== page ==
The $592 million embassy occupies a chunk of prime real estate two-thirds the size of Washington’s National Mall, with desk space for about 1,000 people behind high, blast-resistant walls. The compound is a symbol both of how much the United States has invested in Iraq and how the circumstances of its involvement are changing.
The embassy is one of the few major projects the administration has undertaken in Iraq that is on schedule and within budget. Still, not all has gone according to plan. The 21-building complex on the Tigris River was envisioned three years ago partly as a headquarters for the democratic expansion in the Middle East that President Bush identified as the organizing principle for foreign policy in his second term.
The complex quickly could become a white elephant if the U.S. scales back its presence and ambitions in Iraq. Although the U.S. probably will have forces in Iraq for years to come, it is not clear how much of the traditional work of diplomacy can proceed amid the violence and what the future holds for Iraq’s government.
“What you have is a situation in which they are building an embassy without really thinking about what its functions are,” said Edward Peck, a former top U.S. diplomat in Iraq.
OTOH: From developer’s description: Following successful completion of the preliminary concept plans and the full embassy master plan, Berger was commissioned to prepare the design-build “bridging documents” (based on 35% design) for construction of the self-contained embassy compound. Berger Devine Yaeger, Inc. (BDY) was the architect for this work. The construction (currently underway) is being executed in four concurrent packages. This self-contained compound will include the embassy itself, residences for the ambassador and staff, PX, commissary, cinema, retail and shopping, restaurants, schools, fire station and supporting facilities such as power generation, water purification system, telecommunications, and waste water treatment facilities. In total, the 104 acre compound will include over twenty buildings including one classified secure structure and housing for over 380 families.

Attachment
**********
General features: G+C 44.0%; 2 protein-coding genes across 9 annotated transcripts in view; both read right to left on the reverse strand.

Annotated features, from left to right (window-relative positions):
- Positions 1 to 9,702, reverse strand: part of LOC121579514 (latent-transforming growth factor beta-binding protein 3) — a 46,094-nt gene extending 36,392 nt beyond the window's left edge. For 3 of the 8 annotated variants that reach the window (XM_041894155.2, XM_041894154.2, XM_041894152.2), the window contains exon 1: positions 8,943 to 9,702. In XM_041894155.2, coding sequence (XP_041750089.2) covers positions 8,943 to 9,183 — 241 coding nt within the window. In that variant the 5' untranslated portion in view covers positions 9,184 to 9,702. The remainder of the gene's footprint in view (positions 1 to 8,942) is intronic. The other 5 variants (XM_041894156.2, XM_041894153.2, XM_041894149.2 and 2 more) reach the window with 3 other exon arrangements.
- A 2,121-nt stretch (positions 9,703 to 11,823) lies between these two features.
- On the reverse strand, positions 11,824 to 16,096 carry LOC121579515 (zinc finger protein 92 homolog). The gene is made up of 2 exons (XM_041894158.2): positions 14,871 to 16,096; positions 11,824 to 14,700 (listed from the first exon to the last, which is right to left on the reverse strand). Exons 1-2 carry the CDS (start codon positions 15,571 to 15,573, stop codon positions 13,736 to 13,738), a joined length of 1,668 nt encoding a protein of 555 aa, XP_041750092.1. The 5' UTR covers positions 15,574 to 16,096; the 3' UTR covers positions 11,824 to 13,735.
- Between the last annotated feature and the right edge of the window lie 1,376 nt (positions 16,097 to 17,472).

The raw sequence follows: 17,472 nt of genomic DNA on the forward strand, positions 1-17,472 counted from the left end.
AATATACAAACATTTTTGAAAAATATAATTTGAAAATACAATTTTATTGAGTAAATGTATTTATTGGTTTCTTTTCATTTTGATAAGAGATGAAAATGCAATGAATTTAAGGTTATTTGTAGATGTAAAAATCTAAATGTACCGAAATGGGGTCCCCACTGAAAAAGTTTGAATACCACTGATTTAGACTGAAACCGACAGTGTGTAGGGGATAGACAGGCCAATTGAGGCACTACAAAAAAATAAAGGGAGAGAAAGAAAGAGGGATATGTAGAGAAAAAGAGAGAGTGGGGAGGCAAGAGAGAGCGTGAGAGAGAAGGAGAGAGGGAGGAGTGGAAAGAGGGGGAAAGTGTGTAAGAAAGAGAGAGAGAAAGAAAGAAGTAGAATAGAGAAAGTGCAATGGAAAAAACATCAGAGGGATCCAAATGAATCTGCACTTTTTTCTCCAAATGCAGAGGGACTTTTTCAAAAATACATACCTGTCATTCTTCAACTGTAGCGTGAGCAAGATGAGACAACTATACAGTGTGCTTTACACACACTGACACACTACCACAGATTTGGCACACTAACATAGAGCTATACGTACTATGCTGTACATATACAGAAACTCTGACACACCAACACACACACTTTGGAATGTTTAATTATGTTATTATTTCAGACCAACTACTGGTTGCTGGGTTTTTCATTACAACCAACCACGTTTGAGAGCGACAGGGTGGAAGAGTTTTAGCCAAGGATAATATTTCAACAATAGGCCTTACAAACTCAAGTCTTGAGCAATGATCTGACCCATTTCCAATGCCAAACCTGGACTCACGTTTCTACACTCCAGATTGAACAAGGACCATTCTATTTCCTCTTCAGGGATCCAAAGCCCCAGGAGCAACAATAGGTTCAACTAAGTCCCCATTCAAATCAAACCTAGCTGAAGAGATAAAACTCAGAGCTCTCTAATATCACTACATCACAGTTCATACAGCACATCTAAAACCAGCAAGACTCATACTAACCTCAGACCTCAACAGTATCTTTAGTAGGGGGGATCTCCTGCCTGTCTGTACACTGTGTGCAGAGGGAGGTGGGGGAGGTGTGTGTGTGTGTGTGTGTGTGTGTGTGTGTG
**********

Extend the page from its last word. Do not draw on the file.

TomDispatch.com remarked: Percy Bysshe Shelley’s poem “Ozymandias,” inspired by the arrival in London in 1816 of an enormous statue of the Pharaoh Ramesses II, comes to mind:
“I met a traveler from an antique land Who said:
“Two vast and trunkless legs of stone Stand in the desert.
Near them, on the sand, Half sunk a shattered visage lies, whose frown,
And wrinkled lip, and sneer of cold command, Tell that its sculptor well those passions read
Which yet survive, stamped on these lifeless things, The hand that mocked them and the heart that fed. And on the pedestal, these words appear:‘
My name is Ozymandias, King of Kings,Look on my works, ye mighty, and despair!
‘Nothing beside remains.
Round the decay Of that colossal Wreck, boundless and bare, The lone and level sands stretch far away.”